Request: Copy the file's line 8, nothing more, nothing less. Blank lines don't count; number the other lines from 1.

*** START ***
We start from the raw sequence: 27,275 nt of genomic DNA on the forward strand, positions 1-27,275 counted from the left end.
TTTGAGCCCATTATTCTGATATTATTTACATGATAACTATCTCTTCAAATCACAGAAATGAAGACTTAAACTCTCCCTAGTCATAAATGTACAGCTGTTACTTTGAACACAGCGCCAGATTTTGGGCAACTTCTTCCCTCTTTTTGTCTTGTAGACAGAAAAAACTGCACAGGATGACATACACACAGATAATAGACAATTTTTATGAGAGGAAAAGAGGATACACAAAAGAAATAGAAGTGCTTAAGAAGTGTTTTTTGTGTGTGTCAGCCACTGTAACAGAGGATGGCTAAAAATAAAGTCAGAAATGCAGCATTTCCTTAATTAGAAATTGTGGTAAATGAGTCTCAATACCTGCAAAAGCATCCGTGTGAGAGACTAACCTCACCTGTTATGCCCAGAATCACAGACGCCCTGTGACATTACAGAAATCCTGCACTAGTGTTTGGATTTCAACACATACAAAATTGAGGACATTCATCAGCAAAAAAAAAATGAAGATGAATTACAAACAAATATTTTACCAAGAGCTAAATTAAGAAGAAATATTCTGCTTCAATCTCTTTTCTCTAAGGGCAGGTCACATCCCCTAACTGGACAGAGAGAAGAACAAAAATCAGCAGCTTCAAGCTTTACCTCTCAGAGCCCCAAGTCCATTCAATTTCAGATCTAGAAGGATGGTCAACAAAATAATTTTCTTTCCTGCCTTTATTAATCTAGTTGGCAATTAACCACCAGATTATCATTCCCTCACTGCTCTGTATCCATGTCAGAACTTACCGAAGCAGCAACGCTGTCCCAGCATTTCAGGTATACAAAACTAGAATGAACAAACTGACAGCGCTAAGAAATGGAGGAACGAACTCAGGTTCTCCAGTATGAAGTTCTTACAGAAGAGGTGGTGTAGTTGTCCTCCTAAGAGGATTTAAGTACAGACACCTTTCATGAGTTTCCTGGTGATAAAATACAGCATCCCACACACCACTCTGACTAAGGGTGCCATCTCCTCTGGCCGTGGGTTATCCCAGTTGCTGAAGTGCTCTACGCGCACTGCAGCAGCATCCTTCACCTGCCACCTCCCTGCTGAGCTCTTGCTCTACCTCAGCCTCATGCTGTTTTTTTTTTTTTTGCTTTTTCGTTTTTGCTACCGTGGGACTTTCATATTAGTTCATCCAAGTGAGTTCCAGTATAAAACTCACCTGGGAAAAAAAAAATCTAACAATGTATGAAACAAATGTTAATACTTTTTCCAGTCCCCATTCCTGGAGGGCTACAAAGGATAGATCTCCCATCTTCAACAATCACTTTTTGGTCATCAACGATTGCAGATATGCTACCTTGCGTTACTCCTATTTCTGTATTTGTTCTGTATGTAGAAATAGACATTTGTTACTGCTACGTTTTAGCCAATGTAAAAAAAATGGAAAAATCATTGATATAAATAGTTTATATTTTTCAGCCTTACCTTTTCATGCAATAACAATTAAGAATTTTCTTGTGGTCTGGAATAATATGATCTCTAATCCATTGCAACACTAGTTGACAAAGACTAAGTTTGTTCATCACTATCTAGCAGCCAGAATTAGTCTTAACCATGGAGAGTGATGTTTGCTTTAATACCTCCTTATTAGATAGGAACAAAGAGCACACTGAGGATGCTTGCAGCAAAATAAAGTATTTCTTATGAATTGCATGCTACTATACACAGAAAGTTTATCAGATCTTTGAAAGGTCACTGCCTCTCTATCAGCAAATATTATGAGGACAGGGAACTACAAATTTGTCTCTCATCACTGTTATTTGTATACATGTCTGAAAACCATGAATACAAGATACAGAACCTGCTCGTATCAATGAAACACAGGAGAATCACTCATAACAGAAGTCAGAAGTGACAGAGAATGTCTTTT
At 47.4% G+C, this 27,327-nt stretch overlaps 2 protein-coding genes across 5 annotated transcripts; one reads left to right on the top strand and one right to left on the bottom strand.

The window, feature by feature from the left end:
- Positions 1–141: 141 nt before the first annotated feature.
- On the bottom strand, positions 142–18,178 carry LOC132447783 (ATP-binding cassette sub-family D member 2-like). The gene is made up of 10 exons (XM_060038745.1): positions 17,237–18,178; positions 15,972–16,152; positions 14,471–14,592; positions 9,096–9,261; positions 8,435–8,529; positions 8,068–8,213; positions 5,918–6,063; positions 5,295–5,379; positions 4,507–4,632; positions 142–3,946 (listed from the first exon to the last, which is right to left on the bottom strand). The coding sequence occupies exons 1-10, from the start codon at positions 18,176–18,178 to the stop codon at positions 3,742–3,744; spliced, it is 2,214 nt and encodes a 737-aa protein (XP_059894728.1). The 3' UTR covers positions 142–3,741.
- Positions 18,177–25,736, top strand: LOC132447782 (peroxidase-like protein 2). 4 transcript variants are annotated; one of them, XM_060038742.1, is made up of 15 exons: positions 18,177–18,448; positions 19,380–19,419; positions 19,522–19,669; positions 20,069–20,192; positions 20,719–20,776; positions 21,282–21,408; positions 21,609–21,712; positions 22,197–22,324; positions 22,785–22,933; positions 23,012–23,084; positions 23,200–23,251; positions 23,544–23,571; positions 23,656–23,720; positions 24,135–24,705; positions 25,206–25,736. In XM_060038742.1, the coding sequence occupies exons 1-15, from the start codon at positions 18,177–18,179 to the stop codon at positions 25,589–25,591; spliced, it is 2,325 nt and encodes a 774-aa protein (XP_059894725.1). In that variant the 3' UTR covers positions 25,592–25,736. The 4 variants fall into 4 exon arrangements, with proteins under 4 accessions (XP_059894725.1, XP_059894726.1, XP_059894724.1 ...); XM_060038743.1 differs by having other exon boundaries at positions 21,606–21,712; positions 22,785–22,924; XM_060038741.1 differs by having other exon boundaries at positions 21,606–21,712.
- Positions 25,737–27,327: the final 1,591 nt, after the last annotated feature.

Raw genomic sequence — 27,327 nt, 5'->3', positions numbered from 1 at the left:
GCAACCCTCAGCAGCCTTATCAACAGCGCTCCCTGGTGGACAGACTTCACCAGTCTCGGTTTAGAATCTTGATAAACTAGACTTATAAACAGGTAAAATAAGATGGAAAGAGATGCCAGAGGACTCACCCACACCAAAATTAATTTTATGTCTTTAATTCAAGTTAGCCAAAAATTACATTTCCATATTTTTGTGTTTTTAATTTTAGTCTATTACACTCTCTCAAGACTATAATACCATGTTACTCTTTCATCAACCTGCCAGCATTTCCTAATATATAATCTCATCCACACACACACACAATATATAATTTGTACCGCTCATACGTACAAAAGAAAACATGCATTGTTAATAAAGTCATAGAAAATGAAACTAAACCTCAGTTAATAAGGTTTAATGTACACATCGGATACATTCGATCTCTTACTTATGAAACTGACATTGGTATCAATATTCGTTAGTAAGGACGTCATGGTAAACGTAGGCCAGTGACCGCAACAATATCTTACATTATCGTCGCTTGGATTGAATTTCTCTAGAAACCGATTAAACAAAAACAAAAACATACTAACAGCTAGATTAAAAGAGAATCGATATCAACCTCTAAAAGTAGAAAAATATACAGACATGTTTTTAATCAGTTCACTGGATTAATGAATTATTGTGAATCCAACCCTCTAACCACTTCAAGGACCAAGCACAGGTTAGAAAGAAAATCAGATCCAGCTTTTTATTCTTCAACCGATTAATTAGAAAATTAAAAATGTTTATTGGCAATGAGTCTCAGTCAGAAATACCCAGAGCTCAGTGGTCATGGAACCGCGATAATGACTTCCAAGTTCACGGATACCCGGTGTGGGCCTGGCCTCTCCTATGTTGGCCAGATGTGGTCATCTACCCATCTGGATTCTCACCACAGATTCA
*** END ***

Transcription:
- Positions 25,737–27,327: the final 1,591 nt, after the last annotated feature.